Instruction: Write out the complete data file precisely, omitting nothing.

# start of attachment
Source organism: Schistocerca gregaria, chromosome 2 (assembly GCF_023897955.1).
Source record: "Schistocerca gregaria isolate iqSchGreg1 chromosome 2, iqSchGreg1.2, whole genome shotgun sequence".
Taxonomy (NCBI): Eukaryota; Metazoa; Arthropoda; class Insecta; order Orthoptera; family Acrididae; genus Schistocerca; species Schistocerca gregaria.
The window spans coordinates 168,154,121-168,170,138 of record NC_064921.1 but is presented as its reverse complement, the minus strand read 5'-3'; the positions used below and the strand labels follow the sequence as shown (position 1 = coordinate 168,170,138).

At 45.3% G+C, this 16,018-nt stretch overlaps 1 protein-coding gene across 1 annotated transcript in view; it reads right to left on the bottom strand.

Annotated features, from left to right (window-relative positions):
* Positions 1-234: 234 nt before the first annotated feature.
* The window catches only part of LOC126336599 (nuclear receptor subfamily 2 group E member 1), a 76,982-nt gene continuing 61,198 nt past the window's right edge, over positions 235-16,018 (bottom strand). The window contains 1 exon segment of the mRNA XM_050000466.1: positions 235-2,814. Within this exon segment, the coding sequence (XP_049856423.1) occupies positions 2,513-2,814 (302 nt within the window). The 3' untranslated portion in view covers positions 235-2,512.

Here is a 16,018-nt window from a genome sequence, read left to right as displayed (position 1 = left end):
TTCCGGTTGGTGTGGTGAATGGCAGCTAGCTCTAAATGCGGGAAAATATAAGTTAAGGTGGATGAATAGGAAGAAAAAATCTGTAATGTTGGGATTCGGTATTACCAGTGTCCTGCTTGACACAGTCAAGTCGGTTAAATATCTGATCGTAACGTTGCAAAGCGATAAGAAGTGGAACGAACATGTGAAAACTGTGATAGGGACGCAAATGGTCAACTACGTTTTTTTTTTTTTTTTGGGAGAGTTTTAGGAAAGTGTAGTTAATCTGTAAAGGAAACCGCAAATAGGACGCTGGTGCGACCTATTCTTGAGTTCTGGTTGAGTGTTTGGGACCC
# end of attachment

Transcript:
Source organism: Schistocerca gregaria, chromosome 2 (assembly GCF_023897955.1).
Source record: "Schistocerca gregaria isolate iqSchGreg1 chromosome 2, iqSchGreg1.2, whole genome shotgun sequence".
Taxonomy (NCBI): Eukaryota; Metazoa; Arthropoda; class Insecta; order Orthoptera; family Acrididae; genus Schistocerca; species Schistocerca gregaria.
The window spans coordinates 168,154,121-168,170,138 of record NC_064921.1 but is presented as its reverse complement, the minus strand read 5'-3'; the positions used below and the strand labels follow the sequence as shown (position 1 = coordinate 168,170,138).

At 45.3% G+C, this 16,018-nt stretch overlaps 1 protein-coding gene across 1 annotated transcript in view; it reads right to left on the bottom strand.

Annotated features, from left to right (window-relative positions):
* Positions 1-234: 234 nt before the first annotated feature.
* The window catches only part of LOC126336599 (nuclear receptor subfamily 2 group E member 1), a 76,982-nt gene continuing 61,198 nt past the window's right edge, over positions 235-16,018 (bottom strand). The window contains 1 exon segment of the mRNA XM_050000466.1: positions 235-2,814. Within this exon segment, the coding sequence (XP_049856423.1) occupies positions 2,513-2,814 (302 nt within the window). The 3' untranslated portion in view covers positions 235-2,512.

Here is a 16,018-nt window from a genome sequence, read left to right as displayed (position 1 = left end):
TTCCGGTTGGTGTGGTGAATGGCAGCTAGCTCTAAATGCGGGAAAATATAAGTTAAGGTGGATGAATAGGAAGAAAAAATCTGTAATGTTGGGATTCGGTATTACCAGTGTCCTGCTTGACACAGTCAAGTCGGTTAAATATCTGATCGTAACGTTGCAAAGCGATAAGAAGTGGAACGAACATGTGAAAACTGTGATAGGGACGCAAATGGTCAACTACGTTTTTTTTTTTTTTTTGGGAGAGTTTTAGGAAAGTGTAGTTAATCTGTAAAGGAAACCGCAAATAGGACGCTGGTGCGACCTATTCTTGAGTTCTGGTTGAGTGTTTGGGACCC